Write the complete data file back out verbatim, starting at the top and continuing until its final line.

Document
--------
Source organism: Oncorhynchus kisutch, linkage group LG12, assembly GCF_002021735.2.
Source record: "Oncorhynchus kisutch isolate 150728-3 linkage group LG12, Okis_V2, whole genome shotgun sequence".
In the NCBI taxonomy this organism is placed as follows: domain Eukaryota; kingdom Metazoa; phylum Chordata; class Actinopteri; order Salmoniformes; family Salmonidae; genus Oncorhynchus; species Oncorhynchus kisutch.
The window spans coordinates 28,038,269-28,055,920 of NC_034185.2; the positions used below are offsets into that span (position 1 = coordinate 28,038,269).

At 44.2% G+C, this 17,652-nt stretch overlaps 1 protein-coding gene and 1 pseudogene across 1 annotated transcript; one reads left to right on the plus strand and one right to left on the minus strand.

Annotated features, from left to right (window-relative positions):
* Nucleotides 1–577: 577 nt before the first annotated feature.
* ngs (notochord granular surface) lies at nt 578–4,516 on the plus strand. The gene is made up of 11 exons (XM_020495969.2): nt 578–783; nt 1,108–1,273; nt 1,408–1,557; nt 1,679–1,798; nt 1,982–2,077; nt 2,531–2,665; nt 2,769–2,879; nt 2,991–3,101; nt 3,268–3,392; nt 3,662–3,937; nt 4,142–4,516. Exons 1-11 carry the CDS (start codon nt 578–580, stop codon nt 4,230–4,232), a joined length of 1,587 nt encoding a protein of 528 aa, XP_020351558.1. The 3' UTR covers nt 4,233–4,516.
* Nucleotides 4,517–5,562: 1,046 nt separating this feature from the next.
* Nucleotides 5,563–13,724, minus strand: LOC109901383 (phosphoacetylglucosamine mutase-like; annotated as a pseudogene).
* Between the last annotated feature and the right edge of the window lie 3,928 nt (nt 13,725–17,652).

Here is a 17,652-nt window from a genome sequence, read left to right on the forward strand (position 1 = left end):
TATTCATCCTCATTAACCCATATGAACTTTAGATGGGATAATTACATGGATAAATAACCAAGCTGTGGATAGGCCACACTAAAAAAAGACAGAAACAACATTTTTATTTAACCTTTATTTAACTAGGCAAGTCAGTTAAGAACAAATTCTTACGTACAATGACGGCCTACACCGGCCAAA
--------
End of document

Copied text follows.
Source organism: Oncorhynchus kisutch, linkage group LG12, assembly GCF_002021735.2.
Source record: "Oncorhynchus kisutch isolate 150728-3 linkage group LG12, Okis_V2, whole genome shotgun sequence".
In the NCBI taxonomy this organism is placed as follows: domain Eukaryota; kingdom Metazoa; phylum Chordata; class Actinopteri; order Salmoniformes; family Salmonidae; genus Oncorhynchus; species Oncorhynchus kisutch.
The window spans coordinates 28,038,269-28,055,920 of NC_034185.2; the positions used below are offsets into that span (position 1 = coordinate 28,038,269).

At 44.2% G+C, this 17,652-nt stretch overlaps 1 protein-coding gene and 1 pseudogene across 1 annotated transcript; one reads left to right on the plus strand and one right to left on the minus strand.

Annotated features, from left to right (window-relative positions):
* Nucleotides 1–577: 577 nt before the first annotated feature.
* ngs (notochord granular surface) lies at nt 578–4,516 on the plus strand. The gene is made up of 11 exons (XM_020495969.2): nt 578–783; nt 1,108–1,273; nt 1,408–1,557; nt 1,679–1,798; nt 1,982–2,077; nt 2,531–2,665; nt 2,769–2,879; nt 2,991–3,101; nt 3,268–3,392; nt 3,662–3,937; nt 4,142–4,516. Exons 1-11 carry the CDS (start codon nt 578–580, stop codon nt 4,230–4,232), a joined length of 1,587 nt encoding a protein of 528 aa, XP_020351558.1. The 3' UTR covers nt 4,233–4,516.
* Nucleotides 4,517–5,562: 1,046 nt separating this feature from the next.
* Nucleotides 5,563–13,724, minus strand: LOC109901383 (phosphoacetylglucosamine mutase-like; annotated as a pseudogene).
* Between the last annotated feature and the right edge of the window lie 3,928 nt (nt 13,725–17,652).

Here is a 17,652-nt window from a genome sequence, read left to right on the forward strand (position 1 = left end):
TATTCATCCTCATTAACCCATATGAACTTTAGATGGGATAATTACATGGATAAATAACCAAGCTGTGGATAGGCCACACTAAAAAAAGACAGAAACAACATTTTTATTTAACCTTTATTTAACTAGGCAAGTCAGTTAAGAACAAATTCTTACGTACAATGACGGCCTACACCGGCCAAA